Finding Meaning In The Second Half Of Life: How To Finally, Really Grow Up

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Finding Meaning In The Second Half Of Life: How To Finally, Really Grow Up

by James Hollis

Penguin Publishing Group | March 16, 2006 | Trade Paperback

Finding Meaning In The Second Half Of Life: How To Finally, Really Grow Up is rated 5 out of 5 by 2.
What does it really mean to be a grown up in today’s world? We assume that once we “get it together” with the right job, marry the right person, have children, and buy a home, all is settled and well. But adulthood presents varying levels of growth, and is rarely the respite of stability we expected. Turbulent emotional shifts can take place anywhere between the age of thirty-five and seventy when we question the choices we’ve made, realize our limitations, and feel stuck— commonly known as the “midlife crisis.” Jungian psycho-analyst James Hollis believes it is only in the second half of life that we can truly come to know who we are and thus create a life that has meaning. In Finding Meaning in the Second Half of Life, Hollis explores the ways we can grow and evolve to fully become ourselves when the traditional roles of adulthood aren’t quite working for us, revealing a new way of uncovering and embracing our authentic selves. Offering wisdom to anyone facing a career that no longer seems fulfilling, a long-term relationship that has shifted, or family transitions that raise issues of aging and mortality, Finding Meaning in the Second Half of Life provides a reassuring message and a crucial bridge across this critical passage of adult development.

Format: Trade Paperback

Dimensions: 288 pages, 8 × 5.25 × 0.8 in

Published: March 16, 2006

Publisher: Penguin Publishing Group

Language: English

The following ISBNs are associated with this title:

ISBN - 10: 1592402070

ISBN - 13: 9781592402076

Found in: Self Help
Appropriate for ages: 14

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Reviews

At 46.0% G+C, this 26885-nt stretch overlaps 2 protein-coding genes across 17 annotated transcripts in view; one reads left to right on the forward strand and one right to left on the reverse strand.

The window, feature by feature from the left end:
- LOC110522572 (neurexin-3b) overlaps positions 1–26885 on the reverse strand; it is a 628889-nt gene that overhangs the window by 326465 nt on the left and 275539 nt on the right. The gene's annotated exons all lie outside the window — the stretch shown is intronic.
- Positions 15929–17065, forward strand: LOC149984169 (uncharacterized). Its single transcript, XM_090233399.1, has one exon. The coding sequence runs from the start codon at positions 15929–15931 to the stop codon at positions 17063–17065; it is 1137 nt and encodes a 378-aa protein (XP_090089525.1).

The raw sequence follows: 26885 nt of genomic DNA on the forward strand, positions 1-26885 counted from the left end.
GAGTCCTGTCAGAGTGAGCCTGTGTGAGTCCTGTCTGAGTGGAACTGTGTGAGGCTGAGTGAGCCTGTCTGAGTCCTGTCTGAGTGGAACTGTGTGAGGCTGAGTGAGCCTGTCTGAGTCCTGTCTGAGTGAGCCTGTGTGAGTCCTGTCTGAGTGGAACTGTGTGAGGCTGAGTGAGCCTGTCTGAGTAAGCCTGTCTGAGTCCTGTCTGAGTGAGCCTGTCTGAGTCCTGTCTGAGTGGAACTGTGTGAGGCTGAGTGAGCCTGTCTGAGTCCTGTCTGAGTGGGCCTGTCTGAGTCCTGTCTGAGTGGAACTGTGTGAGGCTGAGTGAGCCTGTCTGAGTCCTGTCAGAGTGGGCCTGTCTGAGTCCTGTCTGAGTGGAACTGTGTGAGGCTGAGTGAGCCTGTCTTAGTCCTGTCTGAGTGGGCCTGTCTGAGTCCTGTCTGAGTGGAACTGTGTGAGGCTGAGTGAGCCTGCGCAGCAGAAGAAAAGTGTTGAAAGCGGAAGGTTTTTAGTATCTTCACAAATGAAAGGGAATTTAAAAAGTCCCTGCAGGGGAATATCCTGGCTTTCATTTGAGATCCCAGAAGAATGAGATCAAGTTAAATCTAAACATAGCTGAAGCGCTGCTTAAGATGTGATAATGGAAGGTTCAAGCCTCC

Rated 5 out of 5 by from A Serious Writing The overview of this book can be seen in the reference to the Jack Nicholson movie called “About Schmidt” - which is worth viewing. The movie begins as the Nicholson character Schmidt, is awaiting the arrival of his office clock to 5:00 PM – which will signal the commencement of his retirement from a bureaucratic mid-level job held most of his adult life. He goes home to a wife he has little communication with, a daughter who is distant and attempts to come to terms with the unprepared rest of his life. The wife unexpectedly dies, the daughter marries and moves far away and the Nicholson character is faced with the empty realization he has little in his life – and never did. This plot partly exemplifies what author Hollis calls projections. Which means that Schmidt has never progressed beyond the basic ego needs in his life. He came into the adult world projecting his contentment into the symbols of marriage, career, a certain status (albeit modest) and daughter – but there was no contentment because Schmidt never progressed from child to adult. While he attained the strict safety requirements of his ego there was no contentment in work, he scarcely knew his wife and daughter and had little else in his life. Rather than searching beyond his ego – meaning the ego that seeks comfort, security, satiety – into the goal of wholeness, of seeking out his soul by becoming conscious, mature, dealing with the struggle of life and understanding, and of becoming – he remained unconscious and unaware of the real things and possibilities of life. The symbolic goals of life, security, wealth, marriage, status, power and whatever else can be wholly attained, but in the absence of awareness, of inner dialogue happiness remains illusive. Author Hollis emphasizes that few people voluntarily enter the search for consciousness. It is a painful and initially frightening path of discovery. The search beyond the ego is typically the result of a life trauma that leaves the person little choice but to search for this meaning. Schmidt faces the option of a completely empty existence or looking deeply inward and gradually coming to terms with the issues of his life, having the courage to face uncomfortable truths about himself and through that process building an awareness of his true reality extending beyond the limitations of ego. The inward looking part is extremely important. There are always at least two sides to an event. We gravitate to the comfortable, ego driven version of our story and ignore or remain ignorant of larger reality and its implications on ourselves. I give personal examples. I have a friend who has been divorced for 15 years and to this day fervently believes he was blameless in the marital split, that it was entirely the fault of his wife. In my own case, my marriage split caused a great deal of anguish and depression – and while I accepted some blame, had the strong tendency to lean the underlying blame to my wife. How unrealistic and sterile – and deadening for the soul. I am still far from conscious, but I am more conscious for after my marital split, I gradually came to appraise myself more honestly with the realization that I brought much baggage, not only to the marriage but to my own well being. I did not do it voluntarily; it was forced since the option was psychological deadness. This book is about becoming whole.